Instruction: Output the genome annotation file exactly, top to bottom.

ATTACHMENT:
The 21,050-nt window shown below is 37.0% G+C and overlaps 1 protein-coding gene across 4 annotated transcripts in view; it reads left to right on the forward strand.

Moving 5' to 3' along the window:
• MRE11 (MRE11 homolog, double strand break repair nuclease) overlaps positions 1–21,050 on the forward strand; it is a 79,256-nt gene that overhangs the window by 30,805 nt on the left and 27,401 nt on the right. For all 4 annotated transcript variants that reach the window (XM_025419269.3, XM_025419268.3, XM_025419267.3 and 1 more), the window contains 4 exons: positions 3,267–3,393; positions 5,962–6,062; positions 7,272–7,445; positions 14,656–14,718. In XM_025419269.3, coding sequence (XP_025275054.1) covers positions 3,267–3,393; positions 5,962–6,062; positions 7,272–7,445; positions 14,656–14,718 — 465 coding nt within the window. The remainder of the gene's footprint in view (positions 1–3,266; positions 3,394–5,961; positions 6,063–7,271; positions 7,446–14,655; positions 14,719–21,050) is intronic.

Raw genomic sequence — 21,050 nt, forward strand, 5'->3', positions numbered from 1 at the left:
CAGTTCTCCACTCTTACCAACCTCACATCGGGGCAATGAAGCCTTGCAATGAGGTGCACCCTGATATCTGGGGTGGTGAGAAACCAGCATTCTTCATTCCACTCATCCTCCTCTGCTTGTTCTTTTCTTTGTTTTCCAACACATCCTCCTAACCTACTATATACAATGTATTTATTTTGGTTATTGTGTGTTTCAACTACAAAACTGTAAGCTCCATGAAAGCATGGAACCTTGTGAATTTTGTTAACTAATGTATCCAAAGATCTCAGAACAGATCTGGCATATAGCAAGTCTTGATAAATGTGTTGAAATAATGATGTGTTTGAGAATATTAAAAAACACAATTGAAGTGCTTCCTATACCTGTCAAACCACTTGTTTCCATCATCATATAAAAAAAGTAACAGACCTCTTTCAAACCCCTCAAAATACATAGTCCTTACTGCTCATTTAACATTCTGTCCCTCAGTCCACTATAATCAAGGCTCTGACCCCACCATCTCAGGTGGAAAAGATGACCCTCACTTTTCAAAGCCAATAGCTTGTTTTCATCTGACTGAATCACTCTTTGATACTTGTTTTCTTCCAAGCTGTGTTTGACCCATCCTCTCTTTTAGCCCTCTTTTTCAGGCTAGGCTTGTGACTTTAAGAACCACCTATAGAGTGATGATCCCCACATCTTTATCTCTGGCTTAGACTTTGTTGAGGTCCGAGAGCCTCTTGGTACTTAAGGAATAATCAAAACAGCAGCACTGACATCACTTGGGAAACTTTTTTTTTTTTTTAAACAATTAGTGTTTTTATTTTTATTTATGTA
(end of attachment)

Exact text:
The 21,050-nt window shown below is 37.0% G+C and overlaps 1 protein-coding gene across 4 annotated transcripts in view; it reads left to right on the forward strand.

Moving 5' to 3' along the window:
• MRE11 (MRE11 homolog, double strand break repair nuclease) overlaps positions 1–21,050 on the forward strand; it is a 79,256-nt gene that overhangs the window by 30,805 nt on the left and 27,401 nt on the right. For all 4 annotated transcript variants that reach the window (XM_025419269.3, XM_025419268.3, XM_025419267.3 and 1 more), the window contains 4 exons: positions 3,267–3,393; positions 5,962–6,062; positions 7,272–7,445; positions 14,656–14,718. In XM_025419269.3, coding sequence (XP_025275054.1) covers positions 3,267–3,393; positions 5,962–6,062; positions 7,272–7,445; positions 14,656–14,718 — 465 coding nt within the window. The remainder of the gene's footprint in view (positions 1–3,266; positions 3,394–5,961; positions 6,063–7,271; positions 7,446–14,655; positions 14,719–21,050) is intronic.

Raw genomic sequence — 21,050 nt, forward strand, 5'->3', positions numbered from 1 at the left:
CAGTTCTCCACTCTTACCAACCTCACATCGGGGCAATGAAGCCTTGCAATGAGGTGCACCCTGATATCTGGGGTGGTGAGAAACCAGCATTCTTCATTCCACTCATCCTCCTCTGCTTGTTCTTTTCTTTGTTTTCCAACACATCCTCCTAACCTACTATATACAATGTATTTATTTTGGTTATTGTGTGTTTCAACTACAAAACTGTAAGCTCCATGAAAGCATGGAACCTTGTGAATTTTGTTAACTAATGTATCCAAAGATCTCAGAACAGATCTGGCATATAGCAAGTCTTGATAAATGTGTTGAAATAATGATGTGTTTGAGAATATTAAAAAACACAATTGAAGTGCTTCCTATACCTGTCAAACCACTTGTTTCCATCATCATATAAAAAAAGTAACAGACCTCTTTCAAACCCCTCAAAATACATAGTCCTTACTGCTCATTTAACATTCTGTCCCTCAGTCCACTATAATCAAGGCTCTGACCCCACCATCTCAGGTGGAAAAGATGACCCTCACTTTTCAAAGCCAATAGCTTGTTTTCATCTGACTGAATCACTCTTTGATACTTGTTTTCTTCCAAGCTGTGTTTGACCCATCCTCTCTTTTAGCCCTCTTTTTCAGGCTAGGCTTGTGACTTTAAGAACCACCTATAGAGTGATGATCCCCACATCTTTATCTCTGGCTTAGACTTTGTTGAGGTCCGAGAGCCTCTTGGTACTTAAGGAATAATCAAAACAGCAGCACTGACATCACTTGGGAAACTTTTTTTTTTTTTTAAACAATTAGTGTTTTTATTTTTATTTATGTA